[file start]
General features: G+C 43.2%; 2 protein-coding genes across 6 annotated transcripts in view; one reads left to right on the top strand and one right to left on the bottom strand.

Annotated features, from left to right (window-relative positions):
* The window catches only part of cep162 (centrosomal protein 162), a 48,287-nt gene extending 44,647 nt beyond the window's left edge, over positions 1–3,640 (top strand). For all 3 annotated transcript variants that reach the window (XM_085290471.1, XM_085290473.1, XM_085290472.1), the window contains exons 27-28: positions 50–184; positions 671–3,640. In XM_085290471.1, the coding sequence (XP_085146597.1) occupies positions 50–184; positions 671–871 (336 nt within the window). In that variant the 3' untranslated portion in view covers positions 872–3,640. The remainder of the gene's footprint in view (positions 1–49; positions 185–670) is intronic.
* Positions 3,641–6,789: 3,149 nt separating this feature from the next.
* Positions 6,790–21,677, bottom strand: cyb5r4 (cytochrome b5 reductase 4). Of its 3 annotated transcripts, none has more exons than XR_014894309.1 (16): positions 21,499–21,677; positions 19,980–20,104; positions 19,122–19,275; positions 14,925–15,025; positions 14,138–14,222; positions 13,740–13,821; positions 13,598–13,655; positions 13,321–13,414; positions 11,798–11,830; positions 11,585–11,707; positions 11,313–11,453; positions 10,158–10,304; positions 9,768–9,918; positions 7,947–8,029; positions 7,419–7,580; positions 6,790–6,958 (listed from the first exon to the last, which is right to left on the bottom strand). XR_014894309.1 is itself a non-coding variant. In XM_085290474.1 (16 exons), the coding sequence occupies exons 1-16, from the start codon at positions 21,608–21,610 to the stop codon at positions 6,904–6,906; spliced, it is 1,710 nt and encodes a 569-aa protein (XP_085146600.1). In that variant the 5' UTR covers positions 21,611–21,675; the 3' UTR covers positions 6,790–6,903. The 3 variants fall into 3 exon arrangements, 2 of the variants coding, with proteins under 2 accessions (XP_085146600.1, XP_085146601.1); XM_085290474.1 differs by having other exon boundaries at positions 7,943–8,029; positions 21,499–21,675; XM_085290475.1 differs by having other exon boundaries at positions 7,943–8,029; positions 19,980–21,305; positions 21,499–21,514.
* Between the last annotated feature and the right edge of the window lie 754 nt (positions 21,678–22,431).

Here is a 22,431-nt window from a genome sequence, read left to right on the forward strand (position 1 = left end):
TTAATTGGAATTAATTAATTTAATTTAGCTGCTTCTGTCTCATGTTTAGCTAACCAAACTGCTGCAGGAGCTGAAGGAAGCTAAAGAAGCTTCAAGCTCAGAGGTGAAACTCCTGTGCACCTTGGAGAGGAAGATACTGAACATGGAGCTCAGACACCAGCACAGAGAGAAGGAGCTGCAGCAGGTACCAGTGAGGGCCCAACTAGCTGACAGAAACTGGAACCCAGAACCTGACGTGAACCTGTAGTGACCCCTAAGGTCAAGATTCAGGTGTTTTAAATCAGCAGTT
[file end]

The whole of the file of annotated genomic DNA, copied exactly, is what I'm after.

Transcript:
General features: G+C 43.2%; 2 protein-coding genes across 6 annotated transcripts in view; one reads left to right on the top strand and one right to left on the bottom strand.

Annotated features, from left to right (window-relative positions):
* The window catches only part of cep162 (centrosomal protein 162), a 48,287-nt gene extending 44,647 nt beyond the window's left edge, over positions 1–3,640 (top strand). For all 3 annotated transcript variants that reach the window (XM_085290471.1, XM_085290473.1, XM_085290472.1), the window contains exons 27-28: positions 50–184; positions 671–3,640. In XM_085290471.1, the coding sequence (XP_085146597.1) occupies positions 50–184; positions 671–871 (336 nt within the window). In that variant the 3' untranslated portion in view covers positions 872–3,640. The remainder of the gene's footprint in view (positions 1–49; positions 185–670) is intronic.
* Positions 3,641–6,789: 3,149 nt separating this feature from the next.
* Positions 6,790–21,677, bottom strand: cyb5r4 (cytochrome b5 reductase 4). Of its 3 annotated transcripts, none has more exons than XR_014894309.1 (16): positions 21,499–21,677; positions 19,980–20,104; positions 19,122–19,275; positions 14,925–15,025; positions 14,138–14,222; positions 13,740–13,821; positions 13,598–13,655; positions 13,321–13,414; positions 11,798–11,830; positions 11,585–11,707; positions 11,313–11,453; positions 10,158–10,304; positions 9,768–9,918; positions 7,947–8,029; positions 7,419–7,580; positions 6,790–6,958 (listed from the first exon to the last, which is right to left on the bottom strand). XR_014894309.1 is itself a non-coding variant. In XM_085290474.1 (16 exons), the coding sequence occupies exons 1-16, from the start codon at positions 21,608–21,610 to the stop codon at positions 6,904–6,906; spliced, it is 1,710 nt and encodes a 569-aa protein (XP_085146600.1). In that variant the 5' UTR covers positions 21,611–21,675; the 3' UTR covers positions 6,790–6,903. The 3 variants fall into 3 exon arrangements, 2 of the variants coding, with proteins under 2 accessions (XP_085146600.1, XP_085146601.1); XM_085290474.1 differs by having other exon boundaries at positions 7,943–8,029; positions 21,499–21,675; XM_085290475.1 differs by having other exon boundaries at positions 7,943–8,029; positions 19,980–21,305; positions 21,499–21,514.
* Between the last annotated feature and the right edge of the window lie 754 nt (positions 21,678–22,431).

Here is a 22,431-nt window from a genome sequence, read left to right on the forward strand (position 1 = left end):
TTAATTGGAATTAATTAATTTAATTTAGCTGCTTCTGTCTCATGTTTAGCTAACCAAACTGCTGCAGGAGCTGAAGGAAGCTAAAGAAGCTTCAAGCTCAGAGGTGAAACTCCTGTGCACCTTGGAGAGGAAGATACTGAACATGGAGCTCAGACACCAGCACAGAGAGAAGGAGCTGCAGCAGGTACCAGTGAGGGCCCAACTAGCTGACAGAAACTGGAACCCAGAACCTGACGTGAACCTGTAGTGACCCCTAAGGTCAAGATTCAGGTGTTTTAAATCAGCAGTT